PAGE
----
Book Review: Things That Matter by Charles Krauthammer Four Stars

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Book Review: Things That Matter: Three Decades of Passions, Pastimes and Politics by Charles Krauthammer

Four Stars

“The central axiom of partisan politics: conservatives think liberals are stupid; liberals thinks conservatives evil.”

An entertaining collection culled from thirty years of columns and speeches. Naturally, whether one agrees often or at all will reflect one’s personal orientation, but Krauthammer expresses his opinions well.

“Peace: noun, in international affairs a period of cheating between two periods of fighting.” Ambrose Bierce

Krauthammer is a token conservative on the Washington Post and often a talking head on NPR and FoxNews.

“Deterrence doesn’t work against people who ache for heaven.”

Hard to respect anyone who thinks baseball–either played or watched–is anything other than a monumental waste of time.

“The trouble when people stop believing in God is not that they thereafter believe in nothing; it is that they thereafter believe in anything.” G. K. Chesterton

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Book Review: The Holiness of God by R. C. Sproul (Three Stars)

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Book Review: The Holiness of God by R. C. Sproul

Three Stars

“Our marks of piety can actually be evidence of our impiety.”

Disappointing for a supposed classic of theology. Expected better from R. C. Sproul. An important topic for Christians. Even given Sproul’s well-known Calvinist orientation, his writings betray poor scholarship and bias. Good discussion of meanings of original texts, such as the same word being translated as truly and pray.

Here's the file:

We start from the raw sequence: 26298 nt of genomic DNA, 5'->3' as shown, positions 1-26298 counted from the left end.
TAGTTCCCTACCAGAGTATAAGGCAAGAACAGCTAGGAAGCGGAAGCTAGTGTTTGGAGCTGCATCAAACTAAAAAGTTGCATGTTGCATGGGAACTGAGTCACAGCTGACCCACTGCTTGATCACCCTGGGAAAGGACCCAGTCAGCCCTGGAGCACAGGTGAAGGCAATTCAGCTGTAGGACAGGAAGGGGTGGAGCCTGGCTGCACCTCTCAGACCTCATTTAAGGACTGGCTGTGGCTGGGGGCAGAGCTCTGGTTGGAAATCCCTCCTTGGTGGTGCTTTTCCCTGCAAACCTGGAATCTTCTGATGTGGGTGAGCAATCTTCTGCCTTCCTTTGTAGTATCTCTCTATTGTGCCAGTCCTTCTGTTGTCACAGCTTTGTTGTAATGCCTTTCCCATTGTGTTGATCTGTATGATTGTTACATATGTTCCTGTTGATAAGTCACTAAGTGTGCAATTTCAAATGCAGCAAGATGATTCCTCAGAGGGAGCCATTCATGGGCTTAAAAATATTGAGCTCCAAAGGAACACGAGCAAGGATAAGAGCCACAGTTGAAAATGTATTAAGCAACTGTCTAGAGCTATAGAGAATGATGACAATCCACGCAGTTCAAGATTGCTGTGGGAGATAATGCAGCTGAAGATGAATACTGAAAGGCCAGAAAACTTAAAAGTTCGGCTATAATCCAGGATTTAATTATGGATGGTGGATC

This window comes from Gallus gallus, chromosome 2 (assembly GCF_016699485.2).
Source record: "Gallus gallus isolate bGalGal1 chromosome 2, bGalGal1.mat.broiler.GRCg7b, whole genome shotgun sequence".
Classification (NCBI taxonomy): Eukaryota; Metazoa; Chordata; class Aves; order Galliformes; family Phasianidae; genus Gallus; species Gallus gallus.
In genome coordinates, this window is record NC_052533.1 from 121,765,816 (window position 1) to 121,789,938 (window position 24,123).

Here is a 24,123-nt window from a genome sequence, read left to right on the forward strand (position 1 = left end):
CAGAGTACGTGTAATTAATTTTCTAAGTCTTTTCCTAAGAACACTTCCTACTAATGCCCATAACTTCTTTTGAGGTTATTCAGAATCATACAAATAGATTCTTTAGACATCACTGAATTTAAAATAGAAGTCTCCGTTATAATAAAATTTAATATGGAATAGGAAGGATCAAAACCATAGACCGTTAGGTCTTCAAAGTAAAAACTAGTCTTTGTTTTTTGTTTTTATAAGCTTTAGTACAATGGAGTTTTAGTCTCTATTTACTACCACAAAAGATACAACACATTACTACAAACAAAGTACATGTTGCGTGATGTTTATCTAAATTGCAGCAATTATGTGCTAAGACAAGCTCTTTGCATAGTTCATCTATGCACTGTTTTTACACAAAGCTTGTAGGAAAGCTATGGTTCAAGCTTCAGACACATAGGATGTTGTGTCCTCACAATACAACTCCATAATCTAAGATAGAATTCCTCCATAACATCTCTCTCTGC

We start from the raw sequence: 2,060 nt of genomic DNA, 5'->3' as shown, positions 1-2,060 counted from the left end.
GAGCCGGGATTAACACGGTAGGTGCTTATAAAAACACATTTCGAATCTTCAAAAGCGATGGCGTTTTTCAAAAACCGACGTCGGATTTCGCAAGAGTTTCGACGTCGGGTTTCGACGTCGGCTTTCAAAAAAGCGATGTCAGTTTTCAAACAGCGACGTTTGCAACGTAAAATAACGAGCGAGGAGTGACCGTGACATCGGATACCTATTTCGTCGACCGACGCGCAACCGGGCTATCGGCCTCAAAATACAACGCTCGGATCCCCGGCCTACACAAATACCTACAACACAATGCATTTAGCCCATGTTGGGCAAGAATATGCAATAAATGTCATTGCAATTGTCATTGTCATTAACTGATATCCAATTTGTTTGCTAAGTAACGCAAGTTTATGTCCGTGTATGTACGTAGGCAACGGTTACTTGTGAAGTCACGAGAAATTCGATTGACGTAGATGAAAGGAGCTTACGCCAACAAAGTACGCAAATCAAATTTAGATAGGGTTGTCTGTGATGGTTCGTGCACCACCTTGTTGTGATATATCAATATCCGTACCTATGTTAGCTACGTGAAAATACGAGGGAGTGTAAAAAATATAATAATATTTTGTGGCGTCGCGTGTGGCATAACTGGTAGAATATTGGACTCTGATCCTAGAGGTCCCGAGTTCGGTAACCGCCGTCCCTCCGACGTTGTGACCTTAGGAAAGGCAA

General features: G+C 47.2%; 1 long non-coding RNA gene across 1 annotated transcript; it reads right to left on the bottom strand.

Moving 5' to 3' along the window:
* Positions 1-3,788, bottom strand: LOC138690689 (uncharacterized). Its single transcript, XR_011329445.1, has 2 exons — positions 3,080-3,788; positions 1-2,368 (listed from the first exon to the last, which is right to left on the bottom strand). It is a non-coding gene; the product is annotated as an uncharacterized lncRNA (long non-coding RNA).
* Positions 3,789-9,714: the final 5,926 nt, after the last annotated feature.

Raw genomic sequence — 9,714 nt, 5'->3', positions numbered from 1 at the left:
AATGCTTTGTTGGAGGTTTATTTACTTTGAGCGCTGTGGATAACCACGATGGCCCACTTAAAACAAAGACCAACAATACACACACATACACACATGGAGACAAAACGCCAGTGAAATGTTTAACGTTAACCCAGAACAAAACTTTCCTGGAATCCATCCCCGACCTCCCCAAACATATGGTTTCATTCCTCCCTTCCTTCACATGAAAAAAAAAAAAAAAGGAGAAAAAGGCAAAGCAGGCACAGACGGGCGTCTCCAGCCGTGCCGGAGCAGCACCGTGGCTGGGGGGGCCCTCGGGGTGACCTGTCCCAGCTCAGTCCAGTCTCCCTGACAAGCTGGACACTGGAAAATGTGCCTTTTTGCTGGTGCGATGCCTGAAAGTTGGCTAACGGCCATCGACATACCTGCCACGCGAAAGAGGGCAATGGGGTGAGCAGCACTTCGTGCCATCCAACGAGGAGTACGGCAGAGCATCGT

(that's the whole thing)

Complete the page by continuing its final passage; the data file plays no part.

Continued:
“The justice of God is always and ever an expression of His holy character.”

His theological gaffs are funny. He reports Romans 8 “renew the mind” means “nothing more and nothing less than education.” He tells us “we are called to strive with all our might to produce this fruit [of the Spirit].” Strive? He reports to “make decision” to be born again is a “delusion.”

“Don’t ever ask God for justice–you might get it.”

The above errors can be excused as partisan politics (yes, theologians do it), but his attempt to discredit Arminian theology by labeling it semi-Pelagian is disingenuous. Masking the Arminian versus Calvinist dichotomy under different labels does nothing for Sproul’s credibility.

“If man is not made for God, why is he only happy in God? If man is made for God, why is he so opposed to God?” Blaise Pascal

Despite all that this text has many good thoughts and arguments.

“Almost every natural man that hears of hell, flatters himself that he will escape it.” Jonathan Edwards

Movie Review: Dunkirk, written and directed by Christopher Nolan (Four Stars)

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Movie Review: Dunkirk, written, co-produced and directed by Christopher Nolan

Four Stars

“You can practically see it from here.” “What?’ “Home.”

The best kind of war movie, one that focuses on human-sized stories without losing track of the big picture. Historical fiction, but incredible realism and drama. Multiple viewings necessary to absorb the depth.

“He’s on me.” “I’m on him.”

Only criticism is the folded timeline. Nolan not only cut back and forth between plot lines, but breaks chronology. The attentive viewer sees the same event as many as five times from the point of view of five different characters. It adds depth to the story, but it often knocks the viewer out of the flow trying to figure out when and where we are.